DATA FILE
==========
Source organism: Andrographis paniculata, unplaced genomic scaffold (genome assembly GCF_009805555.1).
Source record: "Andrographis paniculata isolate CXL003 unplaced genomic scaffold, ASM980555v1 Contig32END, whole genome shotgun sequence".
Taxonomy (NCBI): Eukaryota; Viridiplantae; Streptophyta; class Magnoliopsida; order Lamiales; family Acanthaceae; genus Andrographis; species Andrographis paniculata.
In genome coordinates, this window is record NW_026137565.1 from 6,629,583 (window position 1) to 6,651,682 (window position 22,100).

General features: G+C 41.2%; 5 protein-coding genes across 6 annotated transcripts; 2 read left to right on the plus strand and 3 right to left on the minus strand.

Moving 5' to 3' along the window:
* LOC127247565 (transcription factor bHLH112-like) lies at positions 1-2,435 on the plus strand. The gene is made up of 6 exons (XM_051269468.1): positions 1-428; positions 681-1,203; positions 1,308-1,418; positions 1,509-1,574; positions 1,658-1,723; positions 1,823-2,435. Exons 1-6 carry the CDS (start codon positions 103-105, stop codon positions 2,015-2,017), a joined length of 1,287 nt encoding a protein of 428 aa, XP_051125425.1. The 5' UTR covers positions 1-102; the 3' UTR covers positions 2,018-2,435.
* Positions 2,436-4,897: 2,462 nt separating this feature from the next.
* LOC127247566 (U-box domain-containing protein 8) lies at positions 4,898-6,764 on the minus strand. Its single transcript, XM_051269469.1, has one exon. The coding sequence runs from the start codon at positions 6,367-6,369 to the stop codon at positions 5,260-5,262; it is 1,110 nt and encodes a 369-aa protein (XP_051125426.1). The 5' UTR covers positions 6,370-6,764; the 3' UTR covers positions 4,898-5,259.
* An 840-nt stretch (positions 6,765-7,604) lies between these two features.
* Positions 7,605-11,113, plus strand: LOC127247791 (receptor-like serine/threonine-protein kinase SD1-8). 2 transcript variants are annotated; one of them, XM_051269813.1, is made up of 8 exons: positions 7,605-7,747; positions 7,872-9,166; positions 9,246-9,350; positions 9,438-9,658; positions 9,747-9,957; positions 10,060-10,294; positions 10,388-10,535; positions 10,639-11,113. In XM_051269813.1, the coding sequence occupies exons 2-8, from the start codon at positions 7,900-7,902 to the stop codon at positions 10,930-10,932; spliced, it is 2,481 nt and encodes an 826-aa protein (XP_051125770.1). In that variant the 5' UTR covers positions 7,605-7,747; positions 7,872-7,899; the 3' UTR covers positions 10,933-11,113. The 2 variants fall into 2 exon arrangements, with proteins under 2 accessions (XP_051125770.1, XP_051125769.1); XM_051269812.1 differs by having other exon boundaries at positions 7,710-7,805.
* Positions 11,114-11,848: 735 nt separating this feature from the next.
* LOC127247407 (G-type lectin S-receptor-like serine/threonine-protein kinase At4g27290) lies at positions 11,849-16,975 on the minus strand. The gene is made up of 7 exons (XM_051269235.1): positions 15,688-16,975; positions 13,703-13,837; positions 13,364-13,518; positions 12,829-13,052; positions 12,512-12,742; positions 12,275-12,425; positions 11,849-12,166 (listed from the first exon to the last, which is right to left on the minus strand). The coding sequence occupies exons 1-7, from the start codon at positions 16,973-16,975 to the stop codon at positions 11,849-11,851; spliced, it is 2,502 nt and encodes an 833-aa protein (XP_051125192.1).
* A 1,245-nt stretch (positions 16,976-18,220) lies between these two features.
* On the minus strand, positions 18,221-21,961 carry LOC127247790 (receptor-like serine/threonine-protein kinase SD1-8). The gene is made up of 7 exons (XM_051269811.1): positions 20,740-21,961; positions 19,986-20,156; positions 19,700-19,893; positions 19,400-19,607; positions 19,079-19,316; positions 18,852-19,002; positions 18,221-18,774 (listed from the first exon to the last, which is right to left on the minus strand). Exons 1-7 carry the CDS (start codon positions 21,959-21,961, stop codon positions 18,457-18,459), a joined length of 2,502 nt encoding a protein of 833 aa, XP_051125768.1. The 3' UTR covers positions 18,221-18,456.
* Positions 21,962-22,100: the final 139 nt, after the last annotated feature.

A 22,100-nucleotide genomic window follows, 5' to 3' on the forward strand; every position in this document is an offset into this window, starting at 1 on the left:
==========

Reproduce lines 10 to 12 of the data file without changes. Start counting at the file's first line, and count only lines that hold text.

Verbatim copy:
* An 840-nt stretch (positions 6,765-7,604) lies between these two features.
* Positions 7,605-11,113, plus strand: LOC127247791 (receptor-like serine/threonine-protein kinase SD1-8). 2 transcript variants are annotated; one of them, XM_051269813.1, is made up of 8 exons: positions 7,605-7,747; positions 7,872-9,166; positions 9,246-9,350; positions 9,438-9,658; positions 9,747-9,957; positions 10,060-10,294; positions 10,388-10,535; positions 10,639-11,113. In XM_051269813.1, the coding sequence occupies exons 2-8, from the start codon at positions 7,900-7,902 to the stop codon at positions 10,930-10,932; spliced, it is 2,481 nt and encodes an 826-aa protein (XP_051125770.1). In that variant the 5' UTR covers positions 7,605-7,747; positions 7,872-7,899; the 3' UTR covers positions 10,933-11,113. The 2 variants fall into 2 exon arrangements, with proteins under 2 accessions (XP_051125770.1, XP_051125769.1); XM_051269812.1 differs by having other exon boundaries at positions 7,710-7,805.
* Positions 11,114-11,848: 735 nt separating this feature from the next.